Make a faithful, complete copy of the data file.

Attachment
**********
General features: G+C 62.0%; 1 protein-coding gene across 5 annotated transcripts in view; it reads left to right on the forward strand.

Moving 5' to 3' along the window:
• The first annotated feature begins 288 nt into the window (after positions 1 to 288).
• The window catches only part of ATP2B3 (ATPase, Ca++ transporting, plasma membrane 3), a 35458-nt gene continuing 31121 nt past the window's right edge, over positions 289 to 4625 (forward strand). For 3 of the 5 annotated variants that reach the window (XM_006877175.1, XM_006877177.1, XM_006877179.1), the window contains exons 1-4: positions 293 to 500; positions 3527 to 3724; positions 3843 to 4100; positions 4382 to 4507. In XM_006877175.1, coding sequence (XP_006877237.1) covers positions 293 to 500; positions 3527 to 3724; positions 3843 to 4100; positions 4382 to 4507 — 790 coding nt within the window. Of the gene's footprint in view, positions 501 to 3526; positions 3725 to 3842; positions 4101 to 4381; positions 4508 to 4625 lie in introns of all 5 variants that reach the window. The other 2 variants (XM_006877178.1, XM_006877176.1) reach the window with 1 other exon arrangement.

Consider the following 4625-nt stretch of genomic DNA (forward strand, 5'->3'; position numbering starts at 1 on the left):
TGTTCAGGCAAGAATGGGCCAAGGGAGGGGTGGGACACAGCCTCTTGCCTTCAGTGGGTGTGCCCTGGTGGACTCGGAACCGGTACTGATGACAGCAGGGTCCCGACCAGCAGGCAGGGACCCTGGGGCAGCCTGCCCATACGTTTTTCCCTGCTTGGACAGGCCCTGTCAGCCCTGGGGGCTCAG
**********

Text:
General features: G+C 62.0%; 1 protein-coding gene across 5 annotated transcripts in view; it reads left to right on the forward strand.

Moving 5' to 3' along the window:
• The first annotated feature begins 288 nt into the window (after positions 1 to 288).
• The window catches only part of ATP2B3 (ATPase, Ca++ transporting, plasma membrane 3), a 35458-nt gene continuing 31121 nt past the window's right edge, over positions 289 to 4625 (forward strand). For 3 of the 5 annotated variants that reach the window (XM_006877175.1, XM_006877177.1, XM_006877179.1), the window contains exons 1-4: positions 293 to 500; positions 3527 to 3724; positions 3843 to 4100; positions 4382 to 4507. In XM_006877175.1, coding sequence (XP_006877237.1) covers positions 293 to 500; positions 3527 to 3724; positions 3843 to 4100; positions 4382 to 4507 — 790 coding nt within the window. Of the gene's footprint in view, positions 501 to 3526; positions 3725 to 3842; positions 4101 to 4381; positions 4508 to 4625 lie in introns of all 5 variants that reach the window. The other 2 variants (XM_006877178.1, XM_006877176.1) reach the window with 1 other exon arrangement.

Consider the following 4625-nt stretch of genomic DNA (forward strand, 5'->3'; position numbering starts at 1 on the left):
TGTTCAGGCAAGAATGGGCCAAGGGAGGGGTGGGACACAGCCTCTTGCCTTCAGTGGGTGTGCCCTGGTGGACTCGGAACCGGTACTGATGACAGCAGGGTCCCGACCAGCAGGCAGGGACCCTGGGGCAGCCTGCCCATACGTTTTTCCCTGCTTGGACAGGCCCTGTCAGCCCTGGGGGCTCAG